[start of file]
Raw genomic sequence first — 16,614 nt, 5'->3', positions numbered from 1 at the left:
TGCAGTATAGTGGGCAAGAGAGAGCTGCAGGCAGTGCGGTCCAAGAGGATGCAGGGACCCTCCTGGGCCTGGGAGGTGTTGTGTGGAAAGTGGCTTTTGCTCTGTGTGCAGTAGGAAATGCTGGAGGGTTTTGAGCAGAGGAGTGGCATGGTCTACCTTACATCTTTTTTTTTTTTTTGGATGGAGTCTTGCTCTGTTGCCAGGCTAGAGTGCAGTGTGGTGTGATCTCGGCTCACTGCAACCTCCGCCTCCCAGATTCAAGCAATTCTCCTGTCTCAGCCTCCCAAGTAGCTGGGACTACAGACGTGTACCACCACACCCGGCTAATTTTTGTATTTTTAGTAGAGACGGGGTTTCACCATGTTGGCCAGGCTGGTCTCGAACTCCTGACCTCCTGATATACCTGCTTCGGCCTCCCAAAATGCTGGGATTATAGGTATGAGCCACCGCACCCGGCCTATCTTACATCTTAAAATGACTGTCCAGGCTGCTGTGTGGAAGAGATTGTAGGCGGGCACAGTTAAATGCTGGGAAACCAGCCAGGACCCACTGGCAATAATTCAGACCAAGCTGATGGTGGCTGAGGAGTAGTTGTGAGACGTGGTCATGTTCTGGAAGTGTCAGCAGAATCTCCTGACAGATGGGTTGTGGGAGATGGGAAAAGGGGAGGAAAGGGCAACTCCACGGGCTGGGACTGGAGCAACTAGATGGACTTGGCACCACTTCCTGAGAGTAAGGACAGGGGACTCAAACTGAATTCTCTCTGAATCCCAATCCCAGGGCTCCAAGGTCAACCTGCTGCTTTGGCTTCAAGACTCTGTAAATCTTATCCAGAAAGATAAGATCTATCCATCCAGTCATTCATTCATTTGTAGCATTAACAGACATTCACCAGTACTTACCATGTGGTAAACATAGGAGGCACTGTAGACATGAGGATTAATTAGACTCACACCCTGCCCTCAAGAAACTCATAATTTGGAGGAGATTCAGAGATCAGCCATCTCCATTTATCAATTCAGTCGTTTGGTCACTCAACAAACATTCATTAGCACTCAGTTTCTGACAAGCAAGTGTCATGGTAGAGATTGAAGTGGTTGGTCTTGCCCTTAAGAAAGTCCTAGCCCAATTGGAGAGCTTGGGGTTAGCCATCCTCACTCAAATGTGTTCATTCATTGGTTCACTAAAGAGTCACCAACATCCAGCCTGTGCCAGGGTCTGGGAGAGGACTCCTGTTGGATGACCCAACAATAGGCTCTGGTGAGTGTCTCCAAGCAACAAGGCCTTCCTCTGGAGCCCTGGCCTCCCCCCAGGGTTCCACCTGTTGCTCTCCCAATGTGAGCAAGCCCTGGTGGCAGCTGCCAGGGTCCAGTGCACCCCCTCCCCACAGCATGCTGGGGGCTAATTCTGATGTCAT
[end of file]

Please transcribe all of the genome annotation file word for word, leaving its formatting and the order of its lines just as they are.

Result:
Raw genomic sequence first — 16,614 nt, 5'->3', positions numbered from 1 at the left:
TGCAGTATAGTGGGCAAGAGAGAGCTGCAGGCAGTGCGGTCCAAGAGGATGCAGGGACCCTCCTGGGCCTGGGAGGTGTTGTGTGGAAAGTGGCTTTTGCTCTGTGTGCAGTAGGAAATGCTGGAGGGTTTTGAGCAGAGGAGTGGCATGGTCTACCTTACATCTTTTTTTTTTTTTTGGATGGAGTCTTGCTCTGTTGCCAGGCTAGAGTGCAGTGTGGTGTGATCTCGGCTCACTGCAACCTCCGCCTCCCAGATTCAAGCAATTCTCCTGTCTCAGCCTCCCAAGTAGCTGGGACTACAGACGTGTACCACCACACCCGGCTAATTTTTGTATTTTTAGTAGAGACGGGGTTTCACCATGTTGGCCAGGCTGGTCTCGAACTCCTGACCTCCTGATATACCTGCTTCGGCCTCCCAAAATGCTGGGATTATAGGTATGAGCCACCGCACCCGGCCTATCTTACATCTTAAAATGACTGTCCAGGCTGCTGTGTGGAAGAGATTGTAGGCGGGCACAGTTAAATGCTGGGAAACCAGCCAGGACCCACTGGCAATAATTCAGACCAAGCTGATGGTGGCTGAGGAGTAGTTGTGAGACGTGGTCATGTTCTGGAAGTGTCAGCAGAATCTCCTGACAGATGGGTTGTGGGAGATGGGAAAAGGGGAGGAAAGGGCAACTCCACGGGCTGGGACTGGAGCAACTAGATGGACTTGGCACCACTTCCTGAGAGTAAGGACAGGGGACTCAAACTGAATTCTCTCTGAATCCCAATCCCAGGGCTCCAAGGTCAACCTGCTGCTTTGGCTTCAAGACTCTGTAAATCTTATCCAGAAAGATAAGATCTATCCATCCAGTCATTCATTCATTTGTAGCATTAACAGACATTCACCAGTACTTACCATGTGGTAAACATAGGAGGCACTGTAGACATGAGGATTAATTAGACTCACACCCTGCCCTCAAGAAACTCATAATTTGGAGGAGATTCAGAGATCAGCCATCTCCATTTATCAATTCAGTCGTTTGGTCACTCAACAAACATTCATTAGCACTCAGTTTCTGACAAGCAAGTGTCATGGTAGAGATTGAAGTGGTTGGTCTTGCCCTTAAGAAAGTCCTAGCCCAATTGGAGAGCTTGGGGTTAGCCATCCTCACTCAAATGTGTTCATTCATTGGTTCACTAAAGAGTCACCAACATCCAGCCTGTGCCAGGGTCTGGGAGAGGACTCCTGTTGGATGACCCAACAATAGGCTCTGGTGAGTGTCTCCAAGCAACAAGGCCTTCCTCTGGAGCCCTGGCCTCCCCCCAGGGTTCCACCTGTTGCTCTCCCAATGTGAGCAAGCCCTGGTGGCAGCTGCCAGGGTCCAGTGCACCCCCTCCCCACAGCATGCTGGGGGCTAATTCTGATGTCAT